Mountainsheep

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Apr 10, 2006
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Chickasaw Point, SC
[ QUOTE ]

Afterall, there are penalties(in accuracy) for excess twist due to imperfections in bullets.

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But there must be something else to it because custom short range br bullets are almost devoid of imperfections

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All bullets exhibit yaw and/or nutation as soon as they leave any barrel regardless of twist rate. It is only a matter of time before they all go "to sleep" in the proper twist . Short bullets usually go to sleep quicker than long bullets

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I hope I’m not out of line for jumping in here, but it seems you guys are describing unexplained physical reactions and movements of the projectiles in flight, once they have left the confines of the rifle barrel. In theory, any projectile that is propelled by a force must release energy as it meets any resistance; if this were true then (and I’m speaking on a microscopic scale) the bullet itself would actually physically expand and contract once the barrel no longer restricts its outside surface. In theory the bullets surface would raise and fall away from its leading edge, over its entire length, giving the impression of a wave moving across its surface. I think that prior to the bullet striking its terminal destination, its greatest reaction would be from its initial contact with resistance as it leaves the barrel; a mini impact, if you will. The bullet surface would the act similar to a surface of a pond when you toss in a stone; the first waves of the ripple are greater and more pronounced, eventually calming down to a more even and smoother flow, resulting in less aerodynamic disruption (both forward and laterally through rotation). This would explain why shorter bullets stabilize, or “go to sleep” over less distance.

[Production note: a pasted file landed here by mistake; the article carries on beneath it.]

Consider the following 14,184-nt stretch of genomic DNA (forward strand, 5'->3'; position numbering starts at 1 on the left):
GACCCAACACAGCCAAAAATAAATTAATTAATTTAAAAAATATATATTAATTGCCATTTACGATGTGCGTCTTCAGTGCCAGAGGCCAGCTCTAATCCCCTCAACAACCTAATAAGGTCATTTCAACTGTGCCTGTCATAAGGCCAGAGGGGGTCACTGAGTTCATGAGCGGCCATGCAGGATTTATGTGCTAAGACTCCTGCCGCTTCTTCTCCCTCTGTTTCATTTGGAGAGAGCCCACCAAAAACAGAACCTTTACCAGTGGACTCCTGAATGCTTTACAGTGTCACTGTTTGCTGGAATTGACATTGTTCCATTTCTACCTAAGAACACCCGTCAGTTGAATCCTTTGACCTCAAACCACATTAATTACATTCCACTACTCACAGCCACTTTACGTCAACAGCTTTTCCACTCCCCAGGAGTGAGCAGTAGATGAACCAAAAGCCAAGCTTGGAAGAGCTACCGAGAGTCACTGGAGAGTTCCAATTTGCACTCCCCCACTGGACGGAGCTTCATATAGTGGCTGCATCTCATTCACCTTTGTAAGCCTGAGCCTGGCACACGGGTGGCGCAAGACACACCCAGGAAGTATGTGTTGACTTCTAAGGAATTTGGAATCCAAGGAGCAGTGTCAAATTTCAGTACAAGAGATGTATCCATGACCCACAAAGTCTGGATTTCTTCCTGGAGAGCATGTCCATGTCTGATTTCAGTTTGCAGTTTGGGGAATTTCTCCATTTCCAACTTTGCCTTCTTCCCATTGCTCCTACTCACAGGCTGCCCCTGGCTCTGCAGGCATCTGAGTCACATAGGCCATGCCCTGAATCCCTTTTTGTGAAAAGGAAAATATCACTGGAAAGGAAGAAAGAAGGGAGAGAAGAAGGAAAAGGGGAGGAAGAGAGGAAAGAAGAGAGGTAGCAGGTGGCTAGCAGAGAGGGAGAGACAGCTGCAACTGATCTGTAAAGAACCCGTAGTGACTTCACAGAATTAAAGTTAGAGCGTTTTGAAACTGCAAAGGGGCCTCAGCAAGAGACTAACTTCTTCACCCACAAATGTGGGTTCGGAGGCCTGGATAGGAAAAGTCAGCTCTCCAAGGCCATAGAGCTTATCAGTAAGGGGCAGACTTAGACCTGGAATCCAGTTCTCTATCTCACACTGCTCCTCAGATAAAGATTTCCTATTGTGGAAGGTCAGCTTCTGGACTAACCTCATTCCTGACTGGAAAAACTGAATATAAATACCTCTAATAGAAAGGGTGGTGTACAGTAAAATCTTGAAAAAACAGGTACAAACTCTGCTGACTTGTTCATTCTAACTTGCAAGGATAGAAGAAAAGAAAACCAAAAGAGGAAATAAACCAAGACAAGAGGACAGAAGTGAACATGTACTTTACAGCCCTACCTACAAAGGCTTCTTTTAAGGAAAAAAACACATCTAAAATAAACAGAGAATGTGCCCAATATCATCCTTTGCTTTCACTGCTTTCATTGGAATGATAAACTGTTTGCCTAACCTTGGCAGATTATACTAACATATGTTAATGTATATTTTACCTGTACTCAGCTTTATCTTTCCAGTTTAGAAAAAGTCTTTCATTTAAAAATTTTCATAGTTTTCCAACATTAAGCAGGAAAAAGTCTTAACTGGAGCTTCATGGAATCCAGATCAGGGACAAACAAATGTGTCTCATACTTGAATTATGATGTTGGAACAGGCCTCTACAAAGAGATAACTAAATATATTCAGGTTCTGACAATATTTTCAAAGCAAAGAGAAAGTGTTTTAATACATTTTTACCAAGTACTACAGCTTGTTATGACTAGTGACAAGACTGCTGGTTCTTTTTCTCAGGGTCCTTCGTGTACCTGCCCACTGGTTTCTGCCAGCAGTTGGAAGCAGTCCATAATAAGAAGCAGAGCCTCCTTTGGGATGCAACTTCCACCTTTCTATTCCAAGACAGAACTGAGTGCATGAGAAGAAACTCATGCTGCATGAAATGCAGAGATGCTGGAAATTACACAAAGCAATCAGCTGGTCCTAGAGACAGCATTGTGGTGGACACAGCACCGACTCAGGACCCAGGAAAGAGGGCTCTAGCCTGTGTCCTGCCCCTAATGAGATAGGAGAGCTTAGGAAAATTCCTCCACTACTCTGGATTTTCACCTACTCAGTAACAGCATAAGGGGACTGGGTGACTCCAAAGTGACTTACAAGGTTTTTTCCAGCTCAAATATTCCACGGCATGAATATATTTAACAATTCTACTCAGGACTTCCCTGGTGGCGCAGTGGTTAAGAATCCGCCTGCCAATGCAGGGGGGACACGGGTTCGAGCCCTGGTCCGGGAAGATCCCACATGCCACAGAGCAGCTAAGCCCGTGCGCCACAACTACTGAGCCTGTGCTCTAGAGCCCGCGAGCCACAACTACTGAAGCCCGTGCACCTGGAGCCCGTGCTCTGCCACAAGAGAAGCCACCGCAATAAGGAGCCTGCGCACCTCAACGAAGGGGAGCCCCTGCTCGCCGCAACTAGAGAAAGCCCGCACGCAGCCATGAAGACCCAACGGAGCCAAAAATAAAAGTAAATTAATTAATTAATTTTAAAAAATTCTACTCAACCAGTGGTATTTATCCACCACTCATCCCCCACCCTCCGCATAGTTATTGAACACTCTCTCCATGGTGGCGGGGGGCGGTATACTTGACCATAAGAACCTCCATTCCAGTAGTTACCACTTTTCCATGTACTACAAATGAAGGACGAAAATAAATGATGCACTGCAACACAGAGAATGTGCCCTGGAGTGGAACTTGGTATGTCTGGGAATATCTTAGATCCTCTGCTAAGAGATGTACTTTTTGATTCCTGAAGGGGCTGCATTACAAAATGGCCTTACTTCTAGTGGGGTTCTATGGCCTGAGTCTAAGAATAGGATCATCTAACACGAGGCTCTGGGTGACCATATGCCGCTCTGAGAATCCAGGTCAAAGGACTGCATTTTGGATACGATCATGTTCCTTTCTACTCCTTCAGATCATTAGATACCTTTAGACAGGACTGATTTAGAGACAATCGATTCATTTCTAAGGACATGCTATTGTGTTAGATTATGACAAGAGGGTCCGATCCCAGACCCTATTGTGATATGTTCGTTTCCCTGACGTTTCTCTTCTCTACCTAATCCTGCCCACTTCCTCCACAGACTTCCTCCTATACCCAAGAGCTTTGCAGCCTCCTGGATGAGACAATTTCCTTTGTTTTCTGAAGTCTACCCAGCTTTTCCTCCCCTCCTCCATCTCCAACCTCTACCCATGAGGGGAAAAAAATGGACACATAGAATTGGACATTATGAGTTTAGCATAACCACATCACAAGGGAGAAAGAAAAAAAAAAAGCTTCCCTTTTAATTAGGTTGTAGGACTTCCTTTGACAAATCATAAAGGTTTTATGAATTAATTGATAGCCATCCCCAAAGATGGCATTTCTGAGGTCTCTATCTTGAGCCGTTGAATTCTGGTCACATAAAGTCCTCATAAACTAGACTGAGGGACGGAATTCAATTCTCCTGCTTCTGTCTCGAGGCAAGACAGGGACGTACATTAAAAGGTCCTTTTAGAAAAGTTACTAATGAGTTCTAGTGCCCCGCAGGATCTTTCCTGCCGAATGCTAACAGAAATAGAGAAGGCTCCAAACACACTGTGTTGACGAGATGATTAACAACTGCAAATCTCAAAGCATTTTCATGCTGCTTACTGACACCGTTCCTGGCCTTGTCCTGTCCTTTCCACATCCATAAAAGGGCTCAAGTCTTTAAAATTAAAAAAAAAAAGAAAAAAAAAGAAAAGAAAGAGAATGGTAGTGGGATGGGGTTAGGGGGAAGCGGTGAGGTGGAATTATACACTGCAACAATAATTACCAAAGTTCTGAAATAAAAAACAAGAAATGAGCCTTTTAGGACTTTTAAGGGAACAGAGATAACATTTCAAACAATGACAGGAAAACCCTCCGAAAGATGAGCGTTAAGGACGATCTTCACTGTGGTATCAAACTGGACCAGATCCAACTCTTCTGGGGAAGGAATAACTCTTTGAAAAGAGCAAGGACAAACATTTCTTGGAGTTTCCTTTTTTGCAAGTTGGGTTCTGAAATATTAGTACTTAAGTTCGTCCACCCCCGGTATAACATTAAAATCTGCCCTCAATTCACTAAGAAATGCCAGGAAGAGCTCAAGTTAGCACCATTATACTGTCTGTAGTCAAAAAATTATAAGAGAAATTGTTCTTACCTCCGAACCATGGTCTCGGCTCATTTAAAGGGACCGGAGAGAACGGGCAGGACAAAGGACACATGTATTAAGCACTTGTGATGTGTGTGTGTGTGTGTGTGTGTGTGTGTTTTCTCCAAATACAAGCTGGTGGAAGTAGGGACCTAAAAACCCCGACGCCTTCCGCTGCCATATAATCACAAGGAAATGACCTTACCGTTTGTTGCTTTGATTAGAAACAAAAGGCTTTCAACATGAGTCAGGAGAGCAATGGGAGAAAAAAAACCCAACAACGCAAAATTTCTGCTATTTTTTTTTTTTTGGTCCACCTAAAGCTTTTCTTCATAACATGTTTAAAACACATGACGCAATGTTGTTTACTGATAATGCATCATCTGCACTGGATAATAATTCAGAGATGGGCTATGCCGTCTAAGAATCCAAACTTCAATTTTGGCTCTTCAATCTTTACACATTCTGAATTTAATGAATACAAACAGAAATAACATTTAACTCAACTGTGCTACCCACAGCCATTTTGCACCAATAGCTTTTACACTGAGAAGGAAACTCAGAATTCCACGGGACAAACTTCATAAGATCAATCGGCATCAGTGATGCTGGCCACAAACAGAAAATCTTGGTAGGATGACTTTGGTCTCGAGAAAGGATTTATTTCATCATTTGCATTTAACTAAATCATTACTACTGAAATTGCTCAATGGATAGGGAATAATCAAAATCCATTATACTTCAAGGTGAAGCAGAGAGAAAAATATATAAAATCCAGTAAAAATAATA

As far as the mathematical theories to calculate these actions, you might research quantum mechanics and be able to apply some of the derivatives of Rheology, which is the study of the deformation and flow of matter under the influence of an applied stress.

This is a great thread, very interesting and educational. I feel discussions on topics like this are very good for our sport and prove that LRH is not an irresponsible act, as our detractors would have others believe.

Thanks,
Dave
 

Michael Eichele

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Jan 6, 2003
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The rifle range, or archery range or behind the co
[ QUOTE ]
This is a great thread, very interesting and educational. I feel discussions on topics like this are very good for our sport and prove that LRH is not an irresponsible act, as our detractors would have others believe.


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Well put Dave. Some, who dont understand might say we have way too much time on our hands. I say when it comes to cleanly harvesting the game we hunt and the time we need to ensure that those once in a lifetime tags we get dont gp unfilled, you cant put enough time in to this!